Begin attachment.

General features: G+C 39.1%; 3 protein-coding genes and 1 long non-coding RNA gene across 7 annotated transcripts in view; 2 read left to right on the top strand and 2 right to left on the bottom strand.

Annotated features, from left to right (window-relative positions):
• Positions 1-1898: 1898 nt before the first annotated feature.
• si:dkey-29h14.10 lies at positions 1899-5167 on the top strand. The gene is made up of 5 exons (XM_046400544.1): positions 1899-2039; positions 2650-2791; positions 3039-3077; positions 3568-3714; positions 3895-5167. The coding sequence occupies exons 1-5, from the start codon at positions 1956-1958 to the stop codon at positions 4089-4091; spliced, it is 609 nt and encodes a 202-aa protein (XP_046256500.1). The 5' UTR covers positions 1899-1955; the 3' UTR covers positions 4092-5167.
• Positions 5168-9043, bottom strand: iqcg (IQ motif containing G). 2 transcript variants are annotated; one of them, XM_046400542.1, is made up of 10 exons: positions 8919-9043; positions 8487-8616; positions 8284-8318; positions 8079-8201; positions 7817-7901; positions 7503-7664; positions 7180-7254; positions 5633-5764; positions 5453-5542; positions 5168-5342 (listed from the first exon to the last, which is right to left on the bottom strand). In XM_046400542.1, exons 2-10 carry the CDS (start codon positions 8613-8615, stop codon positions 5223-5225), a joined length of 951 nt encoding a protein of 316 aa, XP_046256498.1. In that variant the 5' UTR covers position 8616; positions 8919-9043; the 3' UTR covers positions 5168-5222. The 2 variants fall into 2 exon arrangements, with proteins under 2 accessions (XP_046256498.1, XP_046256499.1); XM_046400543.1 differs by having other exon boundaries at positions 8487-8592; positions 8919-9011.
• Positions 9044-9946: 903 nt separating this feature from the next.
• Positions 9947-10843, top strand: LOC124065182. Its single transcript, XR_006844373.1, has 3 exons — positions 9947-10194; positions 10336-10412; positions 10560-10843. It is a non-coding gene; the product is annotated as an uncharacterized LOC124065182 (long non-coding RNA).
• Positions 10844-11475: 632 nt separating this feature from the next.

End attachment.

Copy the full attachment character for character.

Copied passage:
General features: G+C 39.1%; 3 protein-coding genes and 1 long non-coding RNA gene across 7 annotated transcripts in view; 2 read left to right on the top strand and 2 right to left on the bottom strand.

Annotated features, from left to right (window-relative positions):
• Positions 1-1898: 1898 nt before the first annotated feature.
• si:dkey-29h14.10 lies at positions 1899-5167 on the top strand. The gene is made up of 5 exons (XM_046400544.1): positions 1899-2039; positions 2650-2791; positions 3039-3077; positions 3568-3714; positions 3895-5167. The coding sequence occupies exons 1-5, from the start codon at positions 1956-1958 to the stop codon at positions 4089-4091; spliced, it is 609 nt and encodes a 202-aa protein (XP_046256500.1). The 5' UTR covers positions 1899-1955; the 3' UTR covers positions 4092-5167.
• Positions 5168-9043, bottom strand: iqcg (IQ motif containing G). 2 transcript variants are annotated; one of them, XM_046400542.1, is made up of 10 exons: positions 8919-9043; positions 8487-8616; positions 8284-8318; positions 8079-8201; positions 7817-7901; positions 7503-7664; positions 7180-7254; positions 5633-5764; positions 5453-5542; positions 5168-5342 (listed from the first exon to the last, which is right to left on the bottom strand). In XM_046400542.1, exons 2-10 carry the CDS (start codon positions 8613-8615, stop codon positions 5223-5225), a joined length of 951 nt encoding a protein of 316 aa, XP_046256498.1. In that variant the 5' UTR covers position 8616; positions 8919-9043; the 3' UTR covers positions 5168-5222. The 2 variants fall into 2 exon arrangements, with proteins under 2 accessions (XP_046256498.1, XP_046256499.1); XM_046400543.1 differs by having other exon boundaries at positions 8487-8592; positions 8919-9011.
• Positions 9044-9946: 903 nt separating this feature from the next.
• Positions 9947-10843, top strand: LOC124065182. Its single transcript, XR_006844373.1, has 3 exons — positions 9947-10194; positions 10336-10412; positions 10560-10843. It is a non-coding gene; the product is annotated as an uncharacterized LOC124065182 (long non-coding RNA).
• Positions 10844-11475: 632 nt separating this feature from the next.